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I have a QLabel of a fixed width.
I need to check (periodically) that the entire string fits inside the QLabel at its current width, so I can resize it appropriately.

To do this, I need to obtain the 'pixel length' of the string.
(The total amount of horizontal pixels required to display the string).
It should be noted that the point size of the QLabel never changes.

Example of 'Pixel Width' of a string

I can not simply check the amount of characters present, since some characters are subscript / superscript and contribute differently to the width of the entire string.
(This is to say there is no simple relationship between pixel width and the amount of characters)

Is there any abstracted, super conveniant function for this?

Python 2.7.1
Windows 7

share|improve this question
up vote 14 down vote accepted

To get the precise pixel-width of the text, you must use QFontMetrics.boundingRect.

Do not use QFontMetrics.width, because it takes into account the left and right bearing of the characters. This will often (but not always) lead to results which can be several pixels more or less than the full pixel-width.

So, to calculate the pixel-width of the label text, use something like:

width = label.fontMetrics().boundingRect(label.text()).width()


There are three different QFontMetrics methods which can be used to calculate the "width" of a string: size(), width() and boundingRect().

However, although they all give slightly different results, none of them seems to consistently return the exact pixel-width in all circumstances. Which one is best depends mostly on the current font-family in use and on which particular characters are at the beginning and end of the string.

I have added below a script that tests the three methods. For me, the boundingRect method gives the most consistent results. The other two methods tend to be either slightly too wide, or clip the second text sample when a serif font is used (this is with PyQt 4.9 and Qt 4.8 on Linux).

from PyQt4 import QtGui, QtCore

class Window(QtGui.QWidget):
    def __init__(self):
        self.fonts = QtGui.QFontComboBox(self)
        self.layout().addRow('font:', self.fonts)
        for text in (
            u'H\u2082SO\u2084 + Be',
            u'jib leaf jib leaf',
            for label in ('boundingRect', 'width', 'size'):
                field = QtGui.QLabel(text, self)
                field.setStyleSheet('background-color: yellow')
                self.layout().addRow(label, field)

    def handleFontChanged(self, font):
        layout = self.layout()
        metrics = QtGui.QFontMetrics(font)
        for index in range(1, layout.rowCount()):
            field = layout.itemAt(index, QtGui.QFormLayout.FieldRole).widget()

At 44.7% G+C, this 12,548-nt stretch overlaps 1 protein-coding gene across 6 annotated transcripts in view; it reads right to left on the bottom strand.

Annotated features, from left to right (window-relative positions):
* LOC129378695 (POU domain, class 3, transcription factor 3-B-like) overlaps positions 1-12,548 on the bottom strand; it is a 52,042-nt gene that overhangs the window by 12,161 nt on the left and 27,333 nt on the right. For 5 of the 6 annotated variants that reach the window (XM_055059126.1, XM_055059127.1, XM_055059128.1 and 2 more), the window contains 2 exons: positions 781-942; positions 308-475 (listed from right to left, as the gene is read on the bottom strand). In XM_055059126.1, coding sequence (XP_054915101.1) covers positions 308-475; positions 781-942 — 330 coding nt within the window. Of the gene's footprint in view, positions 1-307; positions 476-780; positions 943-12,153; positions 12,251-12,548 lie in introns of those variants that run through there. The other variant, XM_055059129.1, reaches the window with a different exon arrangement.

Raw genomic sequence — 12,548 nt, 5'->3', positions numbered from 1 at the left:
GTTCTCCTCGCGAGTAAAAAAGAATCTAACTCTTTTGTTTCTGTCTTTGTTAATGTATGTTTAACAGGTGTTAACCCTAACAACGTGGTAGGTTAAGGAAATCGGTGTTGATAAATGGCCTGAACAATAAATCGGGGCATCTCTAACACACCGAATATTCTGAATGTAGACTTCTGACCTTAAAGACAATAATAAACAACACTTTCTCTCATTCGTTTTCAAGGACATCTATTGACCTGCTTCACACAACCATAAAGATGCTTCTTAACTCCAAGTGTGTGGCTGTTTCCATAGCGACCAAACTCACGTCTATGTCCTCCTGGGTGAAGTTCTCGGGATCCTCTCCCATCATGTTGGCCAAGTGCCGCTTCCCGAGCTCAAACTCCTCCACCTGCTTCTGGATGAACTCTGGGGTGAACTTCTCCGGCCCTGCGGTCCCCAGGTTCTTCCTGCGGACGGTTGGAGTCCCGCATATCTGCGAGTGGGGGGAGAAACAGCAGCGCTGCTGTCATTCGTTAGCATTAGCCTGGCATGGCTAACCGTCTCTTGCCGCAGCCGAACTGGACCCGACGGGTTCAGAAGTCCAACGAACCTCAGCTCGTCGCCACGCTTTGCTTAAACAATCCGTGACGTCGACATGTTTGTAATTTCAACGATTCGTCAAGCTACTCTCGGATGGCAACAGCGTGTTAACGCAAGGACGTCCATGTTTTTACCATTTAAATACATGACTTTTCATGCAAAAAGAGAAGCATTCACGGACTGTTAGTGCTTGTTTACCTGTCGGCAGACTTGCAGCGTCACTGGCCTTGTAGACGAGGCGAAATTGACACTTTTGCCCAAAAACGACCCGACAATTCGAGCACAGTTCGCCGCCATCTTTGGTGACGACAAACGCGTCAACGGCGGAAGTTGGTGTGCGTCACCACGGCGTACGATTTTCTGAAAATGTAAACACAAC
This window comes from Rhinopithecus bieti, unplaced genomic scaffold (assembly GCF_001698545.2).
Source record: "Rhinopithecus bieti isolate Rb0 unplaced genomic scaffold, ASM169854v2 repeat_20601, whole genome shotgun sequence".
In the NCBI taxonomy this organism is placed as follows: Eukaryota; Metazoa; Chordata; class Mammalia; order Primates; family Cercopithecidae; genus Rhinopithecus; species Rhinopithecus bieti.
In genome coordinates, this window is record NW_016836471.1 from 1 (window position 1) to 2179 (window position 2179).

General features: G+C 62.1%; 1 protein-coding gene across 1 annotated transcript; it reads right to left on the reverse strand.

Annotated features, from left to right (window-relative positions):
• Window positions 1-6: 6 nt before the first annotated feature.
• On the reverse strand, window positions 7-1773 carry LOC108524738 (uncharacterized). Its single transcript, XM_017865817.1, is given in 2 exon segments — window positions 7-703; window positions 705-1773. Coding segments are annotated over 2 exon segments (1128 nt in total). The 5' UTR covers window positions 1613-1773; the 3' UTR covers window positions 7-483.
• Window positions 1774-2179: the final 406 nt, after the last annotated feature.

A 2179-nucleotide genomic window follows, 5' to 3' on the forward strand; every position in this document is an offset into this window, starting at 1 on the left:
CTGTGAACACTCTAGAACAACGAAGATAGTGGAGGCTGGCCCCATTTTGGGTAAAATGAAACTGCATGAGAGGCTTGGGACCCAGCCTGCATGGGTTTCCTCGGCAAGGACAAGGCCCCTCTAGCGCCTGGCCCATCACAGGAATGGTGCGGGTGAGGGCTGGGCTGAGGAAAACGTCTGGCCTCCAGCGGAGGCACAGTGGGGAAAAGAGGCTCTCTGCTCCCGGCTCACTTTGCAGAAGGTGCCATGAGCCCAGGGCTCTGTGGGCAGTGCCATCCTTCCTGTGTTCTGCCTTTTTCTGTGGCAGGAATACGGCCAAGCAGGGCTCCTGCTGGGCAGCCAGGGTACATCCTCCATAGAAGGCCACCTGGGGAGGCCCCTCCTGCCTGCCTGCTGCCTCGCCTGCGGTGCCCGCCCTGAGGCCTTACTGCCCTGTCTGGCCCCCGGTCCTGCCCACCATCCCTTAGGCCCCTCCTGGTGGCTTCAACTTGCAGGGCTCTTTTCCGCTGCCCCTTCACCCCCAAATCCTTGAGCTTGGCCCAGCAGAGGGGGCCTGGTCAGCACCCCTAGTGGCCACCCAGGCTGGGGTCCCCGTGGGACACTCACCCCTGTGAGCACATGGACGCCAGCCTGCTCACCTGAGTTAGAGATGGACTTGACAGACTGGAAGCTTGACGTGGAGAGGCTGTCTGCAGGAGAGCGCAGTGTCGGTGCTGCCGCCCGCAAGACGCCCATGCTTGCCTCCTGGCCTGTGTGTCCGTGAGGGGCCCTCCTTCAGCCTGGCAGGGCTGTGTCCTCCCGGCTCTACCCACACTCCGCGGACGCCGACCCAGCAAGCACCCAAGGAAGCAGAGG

label = layout.itemAt(index, QtGui.QFormLayout.LabelRole).widget()
            method = label.text().split(' ')[0]
            text = field.text()
            if method == 'width':
                width = metrics.width(text)
            elif method == 'size':
                width = metrics.size(field.alignment(), text).width()
                width = metrics.boundingRect(text).width()
            label.setText('%s (%d):' % (method, width))

if __name__ == '__main__':

    import sys
    app = QtGui.QApplication(sys.argv)
    window = Window()
share|improve this answer
I do want the bearings to be considered, but thanks anyway! – Anti Earth Dec 30 '11 at 4:43
@AntiEarth. The bearings can be negative, so if they are taken into account for the purpose of resizing, the label text may be cropped at the edges. Only the boundingRect is guaranteed to always give the full pixel width of the text. – ekhumoro Dec 30 '11 at 5:03
It doesn't take subscripting into account, does it? Just point size? – Anti Earth Dec 30 '11 at 5:57
@AntiEarth. Please, see my updated answer. The subscripts and point-size don't seem to be important factors for me - but things may work differently on Windows. – ekhumoro Dec 30 '11 at 21:18
@AntiEarth. By default, labels will automatically resize themselves to fit their own contents. One of the main reasons they do this is so that users don't have to mess around trying to calculate the dimensions of the contents in order to set a fixed width. I am pretty certain there are much simpler ways to solve all the layout issues you are having. But as I commented in one of your previous questions: the most practical way to achieve that is by posting some real, testable code (or a ui file) that demonstrates the issues. – ekhumoro Dec 31 '11 at 18:26

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